‘Family Success’ is program’s goal

Photos courtesy Prevention Links Children’s talent show (top) and Kids Club (above) are among familyrelated activities at Prevention Links’ Bayway Family Success Center in Elizabeth. Similar events are expected in Kearny.
Photos courtesy Prevention Links
Children’s talent show (top) and Kids Club (above) are among familyrelated
activities at Prevention Links’ Bayway Family Success Center in
Elizabeth. Similar events are expected in Kearny.


A single mother with two young children is managing to keep it together but is desperate to find a pre-school facility for her kids so she can continue being the breadwinner.

Both parents in another family are working but they need guidance on how they can research better job opportunities and more income.

A young mom who has just had a baby is seeking coaching on nurturing and caring for her child.

These and more scenarios are likely to play out in Kearny, courtesy of the nonprofit Prevention Links, which has been awarded a $240,000 grant by the state Department of Children & Families to set up and run a “Family Success Center.”

DCF finances such facilities around the state as “onestop shops” that provide free services to families “before they find themselves in crisis,” according to a department website.

Typically, this support includes providing access to information on family health services and health insurance programs, job-related services, life skills training, housing-related services, parent education and parent-child activities.

Pam Capaci, CEO of Union County-based Prevention Links, said the Kearny site will be the organization’s third Family Success Center. The other locations are in Elizabeth and Roselle.

The organization is continuing to search for a Kearny rental site, ideally, “where we can be accessible to most of the community,” she said. “We’re hoping to build sustainability so that maybe we can aim to purchase over time.”

Capaci said the Family Success Center – there are more than 50 state-funded around New Jersey with at least one in every county – is “designed to be a community gathering place where families can engage in programs to help strengthen. In this way, it’s similar to a Boys & Girls Club, only for families.”

To that end, Capaci said the FSC can offer families “healthy cooking options where volunteers teach how to make affordable and healthy meals or shift dietary habits.”

Or, at a “Mommy and Me” program, families can learn about “educational but also fun activities.”

“Financial peace,” as the name implies, shows families how to “manage a household budget” and to “set and maintain fiscal goals for the future.”

Another opportunity leads to job readiness skills: how to conduct yourself at a job interview or beef up your resume.

There can also be classes in ESL (English as a Second Language).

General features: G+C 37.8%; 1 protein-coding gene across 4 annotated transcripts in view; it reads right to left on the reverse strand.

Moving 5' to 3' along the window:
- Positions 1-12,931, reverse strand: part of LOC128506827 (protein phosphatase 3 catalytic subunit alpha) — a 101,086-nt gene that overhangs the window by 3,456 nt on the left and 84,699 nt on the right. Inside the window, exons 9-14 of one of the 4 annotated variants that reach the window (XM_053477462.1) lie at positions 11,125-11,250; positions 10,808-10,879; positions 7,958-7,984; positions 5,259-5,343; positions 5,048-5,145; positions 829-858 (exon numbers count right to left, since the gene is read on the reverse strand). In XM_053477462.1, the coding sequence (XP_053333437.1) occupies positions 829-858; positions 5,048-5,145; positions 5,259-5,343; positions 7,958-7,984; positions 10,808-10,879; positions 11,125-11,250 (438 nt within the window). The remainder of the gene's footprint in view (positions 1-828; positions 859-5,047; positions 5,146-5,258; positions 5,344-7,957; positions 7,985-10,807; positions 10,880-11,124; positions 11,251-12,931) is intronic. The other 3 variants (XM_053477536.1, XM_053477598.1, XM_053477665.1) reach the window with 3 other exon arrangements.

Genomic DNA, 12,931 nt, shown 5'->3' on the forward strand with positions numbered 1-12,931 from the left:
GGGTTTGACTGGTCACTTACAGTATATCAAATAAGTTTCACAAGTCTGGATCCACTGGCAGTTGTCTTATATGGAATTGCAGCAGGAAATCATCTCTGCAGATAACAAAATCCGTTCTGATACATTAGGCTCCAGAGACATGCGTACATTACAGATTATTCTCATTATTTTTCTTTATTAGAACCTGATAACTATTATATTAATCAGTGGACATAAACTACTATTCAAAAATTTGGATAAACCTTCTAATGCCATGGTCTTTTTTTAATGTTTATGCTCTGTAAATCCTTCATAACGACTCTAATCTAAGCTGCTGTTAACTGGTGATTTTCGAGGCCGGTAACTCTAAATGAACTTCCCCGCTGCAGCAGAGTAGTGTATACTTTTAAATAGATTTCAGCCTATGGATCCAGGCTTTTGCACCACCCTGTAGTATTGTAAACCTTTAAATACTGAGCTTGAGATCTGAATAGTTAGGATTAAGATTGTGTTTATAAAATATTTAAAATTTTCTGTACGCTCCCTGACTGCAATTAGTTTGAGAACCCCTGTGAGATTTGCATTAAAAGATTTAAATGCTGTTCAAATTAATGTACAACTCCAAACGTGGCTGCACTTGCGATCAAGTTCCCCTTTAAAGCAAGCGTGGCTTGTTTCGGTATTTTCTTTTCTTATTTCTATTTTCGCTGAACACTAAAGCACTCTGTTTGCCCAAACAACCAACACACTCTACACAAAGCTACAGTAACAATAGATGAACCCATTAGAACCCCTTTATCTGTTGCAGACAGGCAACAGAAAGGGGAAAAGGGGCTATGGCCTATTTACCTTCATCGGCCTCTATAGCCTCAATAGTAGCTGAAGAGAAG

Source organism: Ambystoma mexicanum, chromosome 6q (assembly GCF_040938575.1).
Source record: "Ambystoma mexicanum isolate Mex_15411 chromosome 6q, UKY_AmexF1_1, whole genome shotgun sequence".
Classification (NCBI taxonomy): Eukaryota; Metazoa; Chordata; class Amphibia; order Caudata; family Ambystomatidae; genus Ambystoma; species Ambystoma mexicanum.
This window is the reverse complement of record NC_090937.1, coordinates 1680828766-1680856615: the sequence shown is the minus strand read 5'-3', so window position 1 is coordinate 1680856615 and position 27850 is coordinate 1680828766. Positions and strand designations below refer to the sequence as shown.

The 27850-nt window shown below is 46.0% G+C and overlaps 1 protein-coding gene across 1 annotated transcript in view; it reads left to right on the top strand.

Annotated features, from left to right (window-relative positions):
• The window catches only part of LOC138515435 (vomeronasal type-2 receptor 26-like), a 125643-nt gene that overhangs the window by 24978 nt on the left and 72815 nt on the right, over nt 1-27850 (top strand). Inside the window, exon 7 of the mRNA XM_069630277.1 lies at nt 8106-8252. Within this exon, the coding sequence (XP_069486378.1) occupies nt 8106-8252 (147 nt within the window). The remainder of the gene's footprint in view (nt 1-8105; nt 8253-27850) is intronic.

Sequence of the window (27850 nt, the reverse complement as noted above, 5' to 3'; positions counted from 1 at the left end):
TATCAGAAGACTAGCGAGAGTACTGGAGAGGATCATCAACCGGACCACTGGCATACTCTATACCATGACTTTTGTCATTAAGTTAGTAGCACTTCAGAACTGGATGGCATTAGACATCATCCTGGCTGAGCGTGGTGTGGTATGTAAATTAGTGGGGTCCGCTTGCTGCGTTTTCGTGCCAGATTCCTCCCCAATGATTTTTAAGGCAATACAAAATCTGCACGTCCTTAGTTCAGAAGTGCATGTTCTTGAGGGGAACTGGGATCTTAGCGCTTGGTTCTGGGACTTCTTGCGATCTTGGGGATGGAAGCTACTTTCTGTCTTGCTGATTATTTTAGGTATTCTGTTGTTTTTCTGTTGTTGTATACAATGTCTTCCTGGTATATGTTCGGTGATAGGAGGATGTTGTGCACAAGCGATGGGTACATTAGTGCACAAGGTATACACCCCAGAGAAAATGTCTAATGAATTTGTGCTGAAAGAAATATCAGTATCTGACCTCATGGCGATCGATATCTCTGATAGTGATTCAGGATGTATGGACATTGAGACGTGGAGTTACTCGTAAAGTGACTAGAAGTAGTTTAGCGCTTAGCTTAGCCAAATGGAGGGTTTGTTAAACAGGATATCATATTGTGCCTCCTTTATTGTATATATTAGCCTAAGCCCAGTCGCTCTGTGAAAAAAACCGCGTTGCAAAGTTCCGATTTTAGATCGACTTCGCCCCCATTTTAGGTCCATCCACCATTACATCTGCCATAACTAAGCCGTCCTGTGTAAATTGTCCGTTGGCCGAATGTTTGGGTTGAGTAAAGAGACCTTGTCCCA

To pinpoint the particular needs of families in the Kearny community, Capaci said a Parent Advisory Committee will be formed to help identify those needs and then determine what types of programs will best meet those needs.

As part of that review, Capaci said the Kearny FSC could end up “blending with and enhancing existing social service programs within the Kearny community.”

Under state guidelines for FSCs, Capaci said, “You need to demonstrate you can reach at least 250 families a year. I believe that we’ll met that number and beyond, easily.”

According to Capaci, “One of our more popular programs is academic mentoring and tutoring for children after school,” involving mostly elementary and middle school kids, with parents invited to interact. “We’re trying to work with the whole family in all our programs,” Capaci said. “All have a parental component.”

Prevention Links is now in its fourth decade of operations, Capaci said. “We identify a family’s assets and build on those strengths. We also provide professional development training in life skills for teachers and we do the same thing with our parent clients.”

The Kearny FSC initially plans to solicit volunteers to serve at the center through fliers and advertisements, Capaci said, “but once we start to offer programs, typically those families that come out are those we ask to join [as volunteers].” Prevention Links’ Director of Family Success Centers Priscilla Machado will be the general overseer of the Kearny enterprise but Capaci said the organization anticipates hiring a Kearny site director and is interviewing for two “family partners.”

Hours for the Kearny site have yet to be scheduled. Capaci said that organization will be guided by learning from the Parent Advisory Committee what will work best for interested parents.

“We hope to have a soft opening by mid-October,” she added.

Members of the public who want to learn more about the operation are invited to call Capaci at Prevention Links’ Roselle office at 732-381-4100 or email her at pcapaci@ preventionlinks.org.

A similar venture, known as the West Hudson Family Success Center, operated in the back of a medical office at Kearny and Washington Aves. a few years ago but departed in 2013 after losing its state grant.

Kearny Town Council President Carol Jean Doyle recalled that, “They did free tax returns, after-school programs, family strength-building activities for several years.”

Doyle said she welcomed the new arrival. “Anything that can enhance families’ strengths is a wonderful thing,” she said. “To have that opportunity once again in Kearny, I can only see that as a positive in making our community stronger.”

Mayor Alberto Santo, who has met with Capaci, said the Kearny FSC “will be an additional resource to help families with counseling or to learn how to seek outside resources.” He said it should be especially helpful to “families who are borderline, struggling, along with single-parent households and those with language and cultural barriers,” noting that the FSC staff “will be bilingual.”

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